Friday, September 13, 2013

An evening with Desmond Tutu

A little scrap of paper gained entrance to an evening of greatness with Archbishop Desmond Tutu, South Africa's best known cleric in its long struggle to end apartheid. His appearance at Butler University marked the establishment of a Center carrying his name and his legacy in peacemaking and reconciliation. Established by the Dungy Family Foundation (Tony Dungy was a longtime coach and took Indiana's Colts to football greatness), it pays tribute to two great men and to Indiana's long journey out of racial hatred. Truly irony was served: Less than a century ago Indiana's center of power was ruled by the Ku Klux Klan; today that physical space is inhabited by a Center for leadership in peacemaking, bridgebuilding, reconciliation and justice. Equally true, "...the moral arc of history bends toward justice" as Martin Luther King reminded the nation 50 years ago.

The evening was filled with laughter...the Archbishop's hearty, cackling well as probing truths. There were too many to record, but here are a few:

  • God is NOT evenhanded. He is notoriously biased in favor of the downtrodden, the poor, and the outcast.
  • In 1994 the young people of the United States changed the moral climate of the world when they gathered again and again in protest of apartheid. "You had a popular president, named Ronald Reagan, who was against sanctions against South Africa. He vetoed legislation aimed at bringing down apartheid, but Congress overrode that veto. We thank them for changing history." At this point Tutu urged the crowd to pretend they were South African and express their thanks to that group of people....there was a loud ovation.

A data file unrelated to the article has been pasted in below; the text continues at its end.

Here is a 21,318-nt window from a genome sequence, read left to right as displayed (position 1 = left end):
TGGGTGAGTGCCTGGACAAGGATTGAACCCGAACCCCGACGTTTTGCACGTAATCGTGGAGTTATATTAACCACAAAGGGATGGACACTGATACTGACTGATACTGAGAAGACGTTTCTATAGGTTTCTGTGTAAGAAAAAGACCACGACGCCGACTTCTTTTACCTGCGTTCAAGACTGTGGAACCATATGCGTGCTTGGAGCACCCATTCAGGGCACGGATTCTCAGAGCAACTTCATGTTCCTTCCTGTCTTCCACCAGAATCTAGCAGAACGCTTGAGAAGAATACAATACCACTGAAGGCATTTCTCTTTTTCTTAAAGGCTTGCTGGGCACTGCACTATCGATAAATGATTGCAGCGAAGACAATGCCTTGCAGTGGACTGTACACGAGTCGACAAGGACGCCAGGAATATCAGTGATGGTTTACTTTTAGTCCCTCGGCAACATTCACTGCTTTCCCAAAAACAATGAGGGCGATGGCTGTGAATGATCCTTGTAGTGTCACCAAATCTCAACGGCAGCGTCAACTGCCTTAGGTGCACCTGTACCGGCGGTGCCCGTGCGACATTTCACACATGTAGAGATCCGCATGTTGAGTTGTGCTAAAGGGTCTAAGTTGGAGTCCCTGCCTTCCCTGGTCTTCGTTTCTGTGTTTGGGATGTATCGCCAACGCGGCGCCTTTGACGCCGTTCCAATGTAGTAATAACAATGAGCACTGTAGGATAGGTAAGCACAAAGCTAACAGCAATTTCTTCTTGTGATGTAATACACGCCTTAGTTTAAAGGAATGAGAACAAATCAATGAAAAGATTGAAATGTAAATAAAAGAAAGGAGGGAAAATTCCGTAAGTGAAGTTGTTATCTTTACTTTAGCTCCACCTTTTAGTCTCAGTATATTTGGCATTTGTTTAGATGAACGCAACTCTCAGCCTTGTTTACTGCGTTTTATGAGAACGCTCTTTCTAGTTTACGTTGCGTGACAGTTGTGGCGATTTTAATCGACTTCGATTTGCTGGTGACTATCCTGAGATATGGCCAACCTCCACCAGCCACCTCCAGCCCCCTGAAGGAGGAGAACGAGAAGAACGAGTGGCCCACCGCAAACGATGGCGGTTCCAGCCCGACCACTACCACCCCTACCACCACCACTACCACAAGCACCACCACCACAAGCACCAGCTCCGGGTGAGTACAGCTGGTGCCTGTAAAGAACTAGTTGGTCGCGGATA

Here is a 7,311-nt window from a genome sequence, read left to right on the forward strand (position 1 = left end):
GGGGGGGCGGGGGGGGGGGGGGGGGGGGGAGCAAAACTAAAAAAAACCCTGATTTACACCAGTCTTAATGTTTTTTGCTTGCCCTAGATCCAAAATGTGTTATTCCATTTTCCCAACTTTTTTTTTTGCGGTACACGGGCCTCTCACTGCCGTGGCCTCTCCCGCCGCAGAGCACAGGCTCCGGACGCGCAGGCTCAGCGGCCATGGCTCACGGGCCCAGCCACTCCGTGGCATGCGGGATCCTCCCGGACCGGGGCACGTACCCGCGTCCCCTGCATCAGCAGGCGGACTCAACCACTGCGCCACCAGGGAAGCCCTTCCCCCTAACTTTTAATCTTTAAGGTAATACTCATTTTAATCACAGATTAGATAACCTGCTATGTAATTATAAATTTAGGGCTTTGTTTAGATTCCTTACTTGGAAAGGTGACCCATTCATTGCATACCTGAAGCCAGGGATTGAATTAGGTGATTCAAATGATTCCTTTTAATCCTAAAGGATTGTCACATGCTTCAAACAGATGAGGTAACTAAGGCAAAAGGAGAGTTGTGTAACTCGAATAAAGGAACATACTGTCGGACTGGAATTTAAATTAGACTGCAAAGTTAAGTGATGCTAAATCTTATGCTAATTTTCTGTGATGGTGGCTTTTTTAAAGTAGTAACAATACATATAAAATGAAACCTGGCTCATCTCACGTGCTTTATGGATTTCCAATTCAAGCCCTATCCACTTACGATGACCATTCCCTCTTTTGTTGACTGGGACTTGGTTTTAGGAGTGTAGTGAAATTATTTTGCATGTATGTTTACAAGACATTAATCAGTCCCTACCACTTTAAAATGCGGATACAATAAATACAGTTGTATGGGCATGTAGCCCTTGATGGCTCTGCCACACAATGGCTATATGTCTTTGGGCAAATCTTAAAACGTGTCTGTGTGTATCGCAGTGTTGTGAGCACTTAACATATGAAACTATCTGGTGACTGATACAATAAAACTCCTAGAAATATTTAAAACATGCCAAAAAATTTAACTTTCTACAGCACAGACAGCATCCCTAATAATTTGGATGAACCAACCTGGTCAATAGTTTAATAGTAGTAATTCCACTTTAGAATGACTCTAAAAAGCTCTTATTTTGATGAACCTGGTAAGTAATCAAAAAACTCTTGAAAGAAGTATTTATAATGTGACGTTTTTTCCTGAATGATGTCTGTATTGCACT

• When the missionaries came to South Africa the Africans had the land and the white folks had the Bible. The missionaries said "let us pray" and when eyes reopened the white folks had the land and the Africans had the Bible. Most felt that the Africans got the raw end of the deal, but not Tutu. "Not so" exclaimed Tutu, "the last thing you want to give oppressed people is the Bible. It is revolutionary!"
  • "Which Bible do you read?" Tutu asked. The same question that was asked of those in apartheid's leadership. "The things we do are not by anything political, but by faith."  Micah 6:8 "What does the Lord require of you but to walk justly, love mercy, and walk humbly with God."
  • "Why was the Exodus a paradigmatic event? It is an insight into the nature of God. God didn't wait until the people were 'deliverable.' They were anything but a nice bunch; they were...slaves and a real pain in the ****. Those are the people God freed. Remember the story of Jesus and the lost sheep? The pictures always show a fluffy, nice sheep on his shoulders. Not so...the 'nice' ones stayed with their mommies; the ones in need of rescue left mommy's side & got dirty, cut, & bloodied going their own way.  Even in Christ's birth God chose a couple who couldn't even rate a room at the inn. Can you imagine anyone saying that the little boy running around Bethlehem was...GOD? God's standards are very low." 
  • Tutu reminded the crowd of the verse of Jesus "...if I be lifted up I will draw all men to me." All, all, all will be drawn into the Divine Embrace, he emphasized.
  • In response to "What would you say about America's role in the current Syria crisis?" Tutu: "Americans are smart people; you learned your lesson in 2003. Americans are the most generous people on earth. You are masters and mistresses of philanthropy. Why don't you drop food instead of bombs?"